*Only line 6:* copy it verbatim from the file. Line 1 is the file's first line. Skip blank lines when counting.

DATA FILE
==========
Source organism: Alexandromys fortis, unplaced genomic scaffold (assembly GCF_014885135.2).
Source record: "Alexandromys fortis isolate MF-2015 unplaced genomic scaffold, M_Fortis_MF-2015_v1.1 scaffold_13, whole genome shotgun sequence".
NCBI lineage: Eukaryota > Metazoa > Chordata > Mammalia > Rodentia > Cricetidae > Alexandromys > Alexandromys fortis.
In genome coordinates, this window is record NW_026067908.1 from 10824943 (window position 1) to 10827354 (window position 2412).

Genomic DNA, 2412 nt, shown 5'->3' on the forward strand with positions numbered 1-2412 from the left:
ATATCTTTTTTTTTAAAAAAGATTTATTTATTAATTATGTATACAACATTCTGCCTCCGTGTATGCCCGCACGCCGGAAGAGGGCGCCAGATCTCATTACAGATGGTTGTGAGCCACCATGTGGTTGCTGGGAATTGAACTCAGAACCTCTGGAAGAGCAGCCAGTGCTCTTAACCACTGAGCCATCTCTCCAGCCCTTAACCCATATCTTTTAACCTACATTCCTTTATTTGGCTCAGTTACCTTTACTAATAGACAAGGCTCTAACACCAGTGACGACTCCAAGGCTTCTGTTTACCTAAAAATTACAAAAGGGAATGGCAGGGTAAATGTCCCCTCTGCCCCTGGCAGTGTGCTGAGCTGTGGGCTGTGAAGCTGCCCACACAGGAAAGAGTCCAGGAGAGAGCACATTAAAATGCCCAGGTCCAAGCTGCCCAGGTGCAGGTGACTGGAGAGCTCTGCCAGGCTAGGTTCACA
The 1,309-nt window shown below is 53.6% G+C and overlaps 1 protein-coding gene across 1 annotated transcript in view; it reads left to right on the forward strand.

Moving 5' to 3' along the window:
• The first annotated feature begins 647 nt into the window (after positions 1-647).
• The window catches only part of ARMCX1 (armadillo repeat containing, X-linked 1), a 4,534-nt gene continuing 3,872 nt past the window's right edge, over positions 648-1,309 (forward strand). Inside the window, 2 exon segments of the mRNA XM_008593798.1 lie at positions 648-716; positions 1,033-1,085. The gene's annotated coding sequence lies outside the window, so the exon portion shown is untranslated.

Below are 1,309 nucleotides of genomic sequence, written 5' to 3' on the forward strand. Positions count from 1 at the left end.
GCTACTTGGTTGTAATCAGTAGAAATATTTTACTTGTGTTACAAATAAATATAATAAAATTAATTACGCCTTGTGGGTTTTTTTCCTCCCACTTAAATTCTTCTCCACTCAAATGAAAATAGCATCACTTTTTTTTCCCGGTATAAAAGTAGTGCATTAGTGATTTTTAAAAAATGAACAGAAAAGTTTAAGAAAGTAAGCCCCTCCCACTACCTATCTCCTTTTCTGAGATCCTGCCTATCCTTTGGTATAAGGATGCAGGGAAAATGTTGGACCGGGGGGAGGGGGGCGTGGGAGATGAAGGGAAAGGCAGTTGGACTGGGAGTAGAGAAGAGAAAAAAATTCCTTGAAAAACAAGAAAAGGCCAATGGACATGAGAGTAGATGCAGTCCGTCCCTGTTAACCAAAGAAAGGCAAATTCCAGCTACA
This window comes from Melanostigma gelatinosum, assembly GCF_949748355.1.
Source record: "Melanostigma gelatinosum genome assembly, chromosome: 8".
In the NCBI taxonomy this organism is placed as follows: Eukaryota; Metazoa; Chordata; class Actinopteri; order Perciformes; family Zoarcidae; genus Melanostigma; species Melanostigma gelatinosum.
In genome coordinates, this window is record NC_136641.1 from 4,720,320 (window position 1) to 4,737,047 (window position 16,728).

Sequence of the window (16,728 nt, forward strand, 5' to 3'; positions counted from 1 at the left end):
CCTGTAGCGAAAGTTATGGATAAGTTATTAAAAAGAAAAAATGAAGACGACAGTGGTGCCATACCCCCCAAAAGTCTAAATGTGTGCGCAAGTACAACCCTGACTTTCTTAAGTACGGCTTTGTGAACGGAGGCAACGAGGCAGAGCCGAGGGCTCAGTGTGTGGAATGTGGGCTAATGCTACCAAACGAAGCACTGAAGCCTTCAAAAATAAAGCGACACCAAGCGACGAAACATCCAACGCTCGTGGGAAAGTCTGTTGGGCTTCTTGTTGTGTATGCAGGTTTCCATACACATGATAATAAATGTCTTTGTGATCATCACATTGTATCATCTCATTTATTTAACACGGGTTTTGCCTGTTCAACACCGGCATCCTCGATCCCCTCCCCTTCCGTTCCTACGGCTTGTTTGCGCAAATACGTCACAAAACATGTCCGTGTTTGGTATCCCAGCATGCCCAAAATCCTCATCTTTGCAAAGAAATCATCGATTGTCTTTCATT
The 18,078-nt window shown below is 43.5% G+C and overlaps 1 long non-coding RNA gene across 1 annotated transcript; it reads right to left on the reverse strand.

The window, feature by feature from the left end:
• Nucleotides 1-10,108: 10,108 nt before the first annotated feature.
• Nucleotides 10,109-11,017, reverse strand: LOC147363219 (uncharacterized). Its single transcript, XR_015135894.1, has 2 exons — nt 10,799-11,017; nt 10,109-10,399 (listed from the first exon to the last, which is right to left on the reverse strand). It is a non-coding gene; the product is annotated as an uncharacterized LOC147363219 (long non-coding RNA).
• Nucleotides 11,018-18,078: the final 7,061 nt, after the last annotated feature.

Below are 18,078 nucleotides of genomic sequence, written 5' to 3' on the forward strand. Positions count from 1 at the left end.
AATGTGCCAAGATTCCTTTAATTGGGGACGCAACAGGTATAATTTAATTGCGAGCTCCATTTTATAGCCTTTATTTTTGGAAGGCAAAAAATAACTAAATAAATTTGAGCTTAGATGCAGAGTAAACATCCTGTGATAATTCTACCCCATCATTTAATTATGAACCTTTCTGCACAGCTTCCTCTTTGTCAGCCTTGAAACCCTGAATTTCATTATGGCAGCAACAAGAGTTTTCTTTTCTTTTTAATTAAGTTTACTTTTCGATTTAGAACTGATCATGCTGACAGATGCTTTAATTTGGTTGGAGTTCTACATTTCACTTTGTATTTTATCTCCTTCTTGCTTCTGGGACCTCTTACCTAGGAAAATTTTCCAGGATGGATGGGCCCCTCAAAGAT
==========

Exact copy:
ATATCTTTTTTTTTAAAAAAGATTTATTTATTAATTATGTATACAACATTCTGCCTCCGTGTATGCCCGCACGCCGGAAGAGGGCGCCAGATCTCATTACAGATGGTTGTGAGCCACCATGTGGTTGCTGGGAATTGAACTCAGAACCTCTGGAAGAGCAGCCAGTGCTCTTAACCACTGAGCCATCTCTCCAGCCCTTAACCCATATCTTTTAACCTACATTCCTTTATTTGGCTCAGTTACCTTTACTAATAGACAAGGCTCTAACACCAGTGACGACTCCAAGGCTTCTGTTTACCTAAAAATTACAAAAGGGAATGGCAGGGTAAATGTCCCCTCTGCCCCTGGCAGTGTGCTGAGCTGTGGGCTGTGAAGCTGCCCACACAGGAAAGAGTCCAGGAGAGAGCACATTAAAATGCCCAGGTCCAAGCTGCCCAGGTGCAGGTGACTGGAGAGCTCTGCCAGGCTAGGTTCACA